stops were fully turned on.
– There were 2 type of runners coming down North Kaibab. The fresh ones and
the haggard looking runners. I assumed the fresh runners had left North
Kaibab fresh early that morning. The more tired runners had likely left the
South Rim the previous evening. Normally that makes little sense to me
because one would experience most of Canyon in dark; however, given the full
moon they probably did get to see a lot of the Canyon. Most of the runners
were friendly but there were a few “locked in”.
– One nice thing about the Box is it is almost always shaded unless the sun
is directly overhead. However after about 4-5 miles it opens up into the
bigger Bright Angel Canyon and plunges into sunlight. It isn’t yet 9a but it
was already feeling warm. I was already dreading how hot it was going to be
on the return trip back.
– One section of this trail the Park Service had really improved. On
previous visits the trail would go through this bog/marsh like section and
my shoes always got wet and muddy. This time the trail was built up and
elevated so it wasn’t an issue. Very much appreciated.
– A mile away from Cottonwood the trail makes a very steep climb for a few
hundred feet. The type that makes the heart pound. I saw the “always
running” couple just ahead of us. It was satisfying to know they hadn’t
gained much distance despite all the running they had been doing. On the
other side of the climb the trail drops down to the Ribbon Falls junction.
It was here we caught up to Rick, Jean and Brittney. They all seemed to be
doing well and Brittney was really enjoying her R2R adventure. As we got
close to Cottonwood Campground we say Jessica come running at us. She had
been running with Julie, Chris C., Elizabeth and Larry. She asked if Jean
was okay and then continued on to find her. What a friend.
– We arrived at the Cottonwood day use area (bathrooms/water) around 9a.

May 16 Cottonwood to North Kaibab (6.8 miles, 4100 foot elevation gain)

– It was feeling pretty warm at Cottonwood, plus it is exposed with little
shade, so I decided to hit nearby Bright Angel creek and soak the feet a
bit. I made it a habit of periodically of soaking my feet (which turned into
full body soaks as day got hotter) the last time I did R2R2R and found it to

be a good morale boost. Edward and I found a cairn marked trail that led to

a great spot to soak the feet in.
– The water was cold! Edward was only able to keep his feet in for a few
seconds before having to pull them out. It felt like an ice bath but
incredibly refreshing. The thing I enjoy about adventures like this is how
much enjoyment one can get doing something as basic as soaking feet in a
cold creek.
– After a few minutes, we dried our feet off, put on socks/shoes and headed
back to the others in the day use area.
– We had 1.4 miles and 500 feet gain to cover until our next stop at the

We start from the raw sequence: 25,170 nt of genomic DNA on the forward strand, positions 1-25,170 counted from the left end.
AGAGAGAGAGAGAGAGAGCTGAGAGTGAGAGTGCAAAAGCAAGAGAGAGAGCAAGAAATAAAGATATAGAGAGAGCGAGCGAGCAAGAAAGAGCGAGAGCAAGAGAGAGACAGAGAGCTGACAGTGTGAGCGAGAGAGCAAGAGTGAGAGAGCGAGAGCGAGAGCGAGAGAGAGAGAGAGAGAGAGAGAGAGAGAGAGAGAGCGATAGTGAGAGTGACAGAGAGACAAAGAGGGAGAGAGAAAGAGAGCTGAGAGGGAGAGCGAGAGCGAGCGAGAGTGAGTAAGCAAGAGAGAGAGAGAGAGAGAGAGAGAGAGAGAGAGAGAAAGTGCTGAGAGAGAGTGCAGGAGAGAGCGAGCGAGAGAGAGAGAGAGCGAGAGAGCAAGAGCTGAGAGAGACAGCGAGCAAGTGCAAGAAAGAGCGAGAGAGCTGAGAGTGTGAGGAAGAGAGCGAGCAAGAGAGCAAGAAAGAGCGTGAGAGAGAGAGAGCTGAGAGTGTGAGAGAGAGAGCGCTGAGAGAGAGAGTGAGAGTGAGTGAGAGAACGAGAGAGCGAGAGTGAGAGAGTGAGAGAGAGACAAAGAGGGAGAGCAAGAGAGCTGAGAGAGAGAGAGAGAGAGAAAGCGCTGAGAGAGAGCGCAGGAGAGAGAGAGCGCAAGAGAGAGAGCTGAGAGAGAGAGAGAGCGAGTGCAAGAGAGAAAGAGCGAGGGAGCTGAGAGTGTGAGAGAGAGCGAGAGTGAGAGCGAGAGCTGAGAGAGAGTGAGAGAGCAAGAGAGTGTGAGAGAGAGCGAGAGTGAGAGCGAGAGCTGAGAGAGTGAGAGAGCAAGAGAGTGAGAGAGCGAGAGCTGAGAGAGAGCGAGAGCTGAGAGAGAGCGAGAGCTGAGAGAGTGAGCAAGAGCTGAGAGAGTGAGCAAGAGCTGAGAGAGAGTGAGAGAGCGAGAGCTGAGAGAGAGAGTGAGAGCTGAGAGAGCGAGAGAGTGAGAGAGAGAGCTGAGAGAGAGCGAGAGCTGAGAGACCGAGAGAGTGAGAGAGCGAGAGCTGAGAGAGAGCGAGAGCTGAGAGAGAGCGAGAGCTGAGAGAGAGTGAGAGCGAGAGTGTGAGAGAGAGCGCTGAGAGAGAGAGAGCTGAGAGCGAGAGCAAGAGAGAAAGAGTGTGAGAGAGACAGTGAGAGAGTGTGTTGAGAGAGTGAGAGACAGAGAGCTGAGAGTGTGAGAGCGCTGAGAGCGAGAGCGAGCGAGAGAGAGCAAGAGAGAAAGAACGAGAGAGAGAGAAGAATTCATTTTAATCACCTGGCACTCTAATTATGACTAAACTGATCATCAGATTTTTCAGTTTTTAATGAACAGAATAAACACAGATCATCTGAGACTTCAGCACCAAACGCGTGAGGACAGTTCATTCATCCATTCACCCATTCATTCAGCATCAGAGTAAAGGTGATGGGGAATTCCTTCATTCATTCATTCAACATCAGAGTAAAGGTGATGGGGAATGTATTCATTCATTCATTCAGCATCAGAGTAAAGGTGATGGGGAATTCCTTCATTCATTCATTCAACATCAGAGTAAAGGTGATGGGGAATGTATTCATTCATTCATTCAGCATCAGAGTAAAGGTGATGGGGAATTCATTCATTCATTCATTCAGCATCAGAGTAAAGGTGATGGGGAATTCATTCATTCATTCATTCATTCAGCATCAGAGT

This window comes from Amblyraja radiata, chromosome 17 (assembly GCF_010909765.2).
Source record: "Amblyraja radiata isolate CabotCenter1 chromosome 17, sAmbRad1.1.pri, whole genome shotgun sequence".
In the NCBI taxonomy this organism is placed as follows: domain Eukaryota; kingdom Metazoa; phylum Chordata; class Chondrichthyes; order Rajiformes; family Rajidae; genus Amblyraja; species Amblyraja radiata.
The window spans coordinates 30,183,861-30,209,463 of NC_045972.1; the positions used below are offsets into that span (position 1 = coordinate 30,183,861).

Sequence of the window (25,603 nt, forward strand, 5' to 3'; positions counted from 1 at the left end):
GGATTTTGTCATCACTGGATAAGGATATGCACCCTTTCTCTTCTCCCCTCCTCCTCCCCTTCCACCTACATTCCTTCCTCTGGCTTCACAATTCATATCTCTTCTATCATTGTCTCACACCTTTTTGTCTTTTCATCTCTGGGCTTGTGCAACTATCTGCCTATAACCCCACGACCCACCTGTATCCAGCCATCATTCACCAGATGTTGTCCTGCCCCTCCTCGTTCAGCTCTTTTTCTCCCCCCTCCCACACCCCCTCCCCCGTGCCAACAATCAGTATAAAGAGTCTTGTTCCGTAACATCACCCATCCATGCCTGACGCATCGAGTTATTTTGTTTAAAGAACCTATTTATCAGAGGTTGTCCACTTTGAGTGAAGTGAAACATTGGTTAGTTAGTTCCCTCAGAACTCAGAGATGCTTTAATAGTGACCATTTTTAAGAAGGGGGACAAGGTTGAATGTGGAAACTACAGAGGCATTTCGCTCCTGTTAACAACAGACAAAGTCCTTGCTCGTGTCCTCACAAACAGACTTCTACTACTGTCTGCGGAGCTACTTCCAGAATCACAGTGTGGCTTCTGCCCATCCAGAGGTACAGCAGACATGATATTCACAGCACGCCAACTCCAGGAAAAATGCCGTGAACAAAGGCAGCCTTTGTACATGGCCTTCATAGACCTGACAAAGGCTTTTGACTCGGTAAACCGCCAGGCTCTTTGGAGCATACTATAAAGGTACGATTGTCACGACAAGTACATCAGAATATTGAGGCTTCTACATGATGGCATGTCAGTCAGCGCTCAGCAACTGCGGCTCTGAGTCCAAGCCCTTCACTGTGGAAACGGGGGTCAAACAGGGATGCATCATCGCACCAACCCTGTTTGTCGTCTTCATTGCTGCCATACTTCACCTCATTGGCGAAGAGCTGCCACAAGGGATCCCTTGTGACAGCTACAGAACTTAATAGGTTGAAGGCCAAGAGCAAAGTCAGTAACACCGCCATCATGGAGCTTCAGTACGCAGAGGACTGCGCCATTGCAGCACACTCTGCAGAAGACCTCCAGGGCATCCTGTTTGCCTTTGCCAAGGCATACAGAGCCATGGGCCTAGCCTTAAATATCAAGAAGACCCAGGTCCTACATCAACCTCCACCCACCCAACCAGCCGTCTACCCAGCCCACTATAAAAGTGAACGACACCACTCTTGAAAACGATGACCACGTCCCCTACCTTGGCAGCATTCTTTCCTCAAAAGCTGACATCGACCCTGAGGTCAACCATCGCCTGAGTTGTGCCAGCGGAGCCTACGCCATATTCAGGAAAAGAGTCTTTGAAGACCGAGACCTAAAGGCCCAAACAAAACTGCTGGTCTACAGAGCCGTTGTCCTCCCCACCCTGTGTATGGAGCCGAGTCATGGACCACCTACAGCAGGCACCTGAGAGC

Pumphouse Ranger Section so we decided to break out the trekking poles.
– I hadn’t used trekking poles in a long time and kept trying to figure out
the best way to use them. Should they make contact every step or every other
step? Same foot or oppsitie Foot? Or do they both hit the ground at the same

time and use them to pull myself forward like a cross country skier. I tried

to watch those coming at me but everyone was doing it different. Finally I
just went with what felt natural.
– I really, really enjoyed this section of trail up to the Pumphouse. It ran
right along Bright Angel Creek and it would make small little waterfalls and
natural swimming holes. Very calming.
– One of the coolest things I saw was a puddle of water right on the trail.
Okay a puddle of water may seem like no big deal but everywhere else it was
dry. I looked at it closely and one could see bubbles coming up. Sure enough
it was a very small little spring right here on the trail.
– When we got to the Pumphouse I almost didn’t recognize it. They had built
some really nice benches and a restroom. I asked the ranger there if this
was new and she said it was (she seemed rather proud). However it still had
the big trees and the creek was still running along by it. Very nice.
– The ranger was very friendly. She mentioned that she had snacks if anyone
needed any. She encouraged everyone to soak their shirts and headgear (temps
were still climbing) but she did it in a non-lecturing way.

– The water at the Pumphouse was very cold and tasted great! One of the
things I liked about our group was we were really good at enjoying our
stops. Not ideal for a race but ideal (in my mind) for a R2R2R adventure.
Really added to the enjoyment of the day.

– We knew we had a long, hot almost 4 mile stretch that climbed 2200 feet
until the next water stop so we decided to top off our water.

– After the pump house the trail starts to steepen and I could really tell